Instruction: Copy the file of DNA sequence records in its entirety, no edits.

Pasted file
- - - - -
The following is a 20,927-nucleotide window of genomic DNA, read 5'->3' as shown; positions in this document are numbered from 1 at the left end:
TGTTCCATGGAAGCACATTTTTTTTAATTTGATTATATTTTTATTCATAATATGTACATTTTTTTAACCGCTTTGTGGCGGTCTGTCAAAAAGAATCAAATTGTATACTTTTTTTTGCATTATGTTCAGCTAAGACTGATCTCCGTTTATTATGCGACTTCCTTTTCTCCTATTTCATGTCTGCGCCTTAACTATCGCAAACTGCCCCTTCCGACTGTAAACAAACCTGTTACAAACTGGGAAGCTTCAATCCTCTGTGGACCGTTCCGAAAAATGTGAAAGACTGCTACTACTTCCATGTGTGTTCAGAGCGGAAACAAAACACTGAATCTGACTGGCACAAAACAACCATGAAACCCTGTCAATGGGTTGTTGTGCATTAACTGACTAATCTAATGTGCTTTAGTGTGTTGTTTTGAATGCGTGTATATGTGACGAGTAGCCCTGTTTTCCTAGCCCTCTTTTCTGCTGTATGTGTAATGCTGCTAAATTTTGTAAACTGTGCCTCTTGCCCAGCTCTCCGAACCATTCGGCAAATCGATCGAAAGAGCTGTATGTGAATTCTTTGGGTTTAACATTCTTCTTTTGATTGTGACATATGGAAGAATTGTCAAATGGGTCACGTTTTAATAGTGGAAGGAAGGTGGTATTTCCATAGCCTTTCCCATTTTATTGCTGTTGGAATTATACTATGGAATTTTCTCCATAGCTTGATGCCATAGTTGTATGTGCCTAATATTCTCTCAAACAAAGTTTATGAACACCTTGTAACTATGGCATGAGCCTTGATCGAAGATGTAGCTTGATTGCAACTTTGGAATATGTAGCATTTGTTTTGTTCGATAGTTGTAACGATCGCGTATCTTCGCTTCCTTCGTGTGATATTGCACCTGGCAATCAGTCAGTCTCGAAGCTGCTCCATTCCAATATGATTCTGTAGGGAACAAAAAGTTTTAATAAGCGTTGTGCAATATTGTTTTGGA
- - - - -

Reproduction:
The following is a 20,927-nucleotide window of genomic DNA, read 5'->3' as shown; positions in this document are numbered from 1 at the left end:
TGTTCCATGGAAGCACATTTTTTTTAATTTGATTATATTTTTATTCATAATATGTACATTTTTTTAACCGCTTTGTGGCGGTCTGTCAAAAAGAATCAAATTGTATACTTTTTTTTGCATTATGTTCAGCTAAGACTGATCTCCGTTTATTATGCGACTTCCTTTTCTCCTATTTCATGTCTGCGCCTTAACTATCGCAAACTGCCCCTTCCGACTGTAAACAAACCTGTTACAAACTGGGAAGCTTCAATCCTCTGTGGACCGTTCCGAAAAATGTGAAAGACTGCTACTACTTCCATGTGTGTTCAGAGCGGAAACAAAACACTGAATCTGACTGGCACAAAACAACCATGAAACCCTGTCAATGGGTTGTTGTGCATTAACTGACTAATCTAATGTGCTTTAGTGTGTTGTTTTGAATGCGTGTATATGTGACGAGTAGCCCTGTTTTCCTAGCCCTCTTTTCTGCTGTATGTGTAATGCTGCTAAATTTTGTAAACTGTGCCTCTTGCCCAGCTCTCCGAACCATTCGGCAAATCGATCGAAAGAGCTGTATGTGAATTCTTTGGGTTTAACATTCTTCTTTTGATTGTGACATATGGAAGAATTGTCAAATGGGTCACGTTTTAATAGTGGAAGGAAGGTGGTATTTCCATAGCCTTTCCCATTTTATTGCTGTTGGAATTATACTATGGAATTTTCTCCATAGCTTGATGCCATAGTTGTATGTGCCTAATATTCTCTCAAACAAAGTTTATGAACACCTTGTAACTATGGCATGAGCCTTGATCGAAGATGTAGCTTGATTGCAACTTTGGAATATGTAGCATTTGTTTTGTTCGATAGTTGTAACGATCGCGTATCTTCGCTTCCTTCGTGTGATATTGCACCTGGCAATCAGTCAGTCTCGAAGCTGCTCCATTCCAATATGATTCTGTAGGGAACAAAAAGTTTTAATAAGCGTTGTGCAATATTGTTTTGGA